Thank you for Dr. Henry Nasrallah’s articulate fantasy list of “What if…A drug company’s New Year’s resolutions” (From the Editor, Current Psychiatry, January 2008). Every one of Dr. Nasrallah’s “resolutions” hits a bull’s eye. These comments remind me of on-target interpretations during a psychotherapy session that result in feelings of empathic understanding and relief.
The pharmaceutical companies’ marketing departments should understand how much harm they have caused the medical profession and taxpayers. The very nature of marketing is to market, just as the duty of a lawyer is to represent and defend a client. The consequences of marketing—other than to direct attention and increase sales of a product—are not important to the companies.
Recent articles in the press have discussed the deficiencies and insidiousness of pharmaceutical studies and misrepresentation of these studies to physicians. The truth is that marketers tell us what we want to hear.
If psychiatrists could fulfill our fantasies of providing proper care to our patients:
- We would be left alone to give the best and most clinically effective treatments to our patients.
- There would be no interference or outright sabotage of our efforts by insurance companies and HMOs (“We value your telephone call; please wait for the next available representative”).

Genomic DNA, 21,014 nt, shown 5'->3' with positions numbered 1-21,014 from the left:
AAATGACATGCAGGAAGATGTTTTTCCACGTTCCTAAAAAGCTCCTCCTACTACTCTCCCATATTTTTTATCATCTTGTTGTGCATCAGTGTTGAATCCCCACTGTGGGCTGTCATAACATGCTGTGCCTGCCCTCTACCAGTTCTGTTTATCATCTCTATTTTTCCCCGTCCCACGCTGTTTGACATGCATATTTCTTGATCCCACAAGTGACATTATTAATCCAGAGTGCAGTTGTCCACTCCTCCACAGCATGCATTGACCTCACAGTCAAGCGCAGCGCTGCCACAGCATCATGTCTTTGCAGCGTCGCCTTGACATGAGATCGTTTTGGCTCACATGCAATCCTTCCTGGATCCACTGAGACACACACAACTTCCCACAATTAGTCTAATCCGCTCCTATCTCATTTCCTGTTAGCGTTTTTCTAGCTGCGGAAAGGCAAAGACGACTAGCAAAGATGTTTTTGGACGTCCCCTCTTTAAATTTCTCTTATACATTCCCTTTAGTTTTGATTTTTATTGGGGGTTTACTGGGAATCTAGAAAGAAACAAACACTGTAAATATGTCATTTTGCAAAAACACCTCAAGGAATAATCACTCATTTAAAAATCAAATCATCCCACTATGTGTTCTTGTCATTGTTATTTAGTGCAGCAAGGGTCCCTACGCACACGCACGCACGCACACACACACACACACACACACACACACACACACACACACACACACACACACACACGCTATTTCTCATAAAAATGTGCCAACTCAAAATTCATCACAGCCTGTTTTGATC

- We would not be second-guessed by patient quality care agents, insurance agents with no training, Medicaid care managers, lawyers (in and out of the treatment room), delayed or “non-approved” payments, retroactive denials of treatment authorizations, and demands for repayments.
- Psychiatrists’ autonomy, training, and judgment would be respected, and fully informed patients would follow our recommendations.
- We would have time with our patients and money for appropriate testing and hospital stays.
- We would not come home tired, drained, and disappointed.
- Patient care would not be ruled by an adversarial relationship with nonpatient, self-interested agencies.
It is unclear whether this scenario ever existed. Our mentors and older clinicians have spoken of “the good old days,” no matter when they practiced. It is all fantasy, but it is nice to have fantasies.
What remains important is to maintain our autonomy and not abdicate our responsibility to our patients simply because it is easier to do so.
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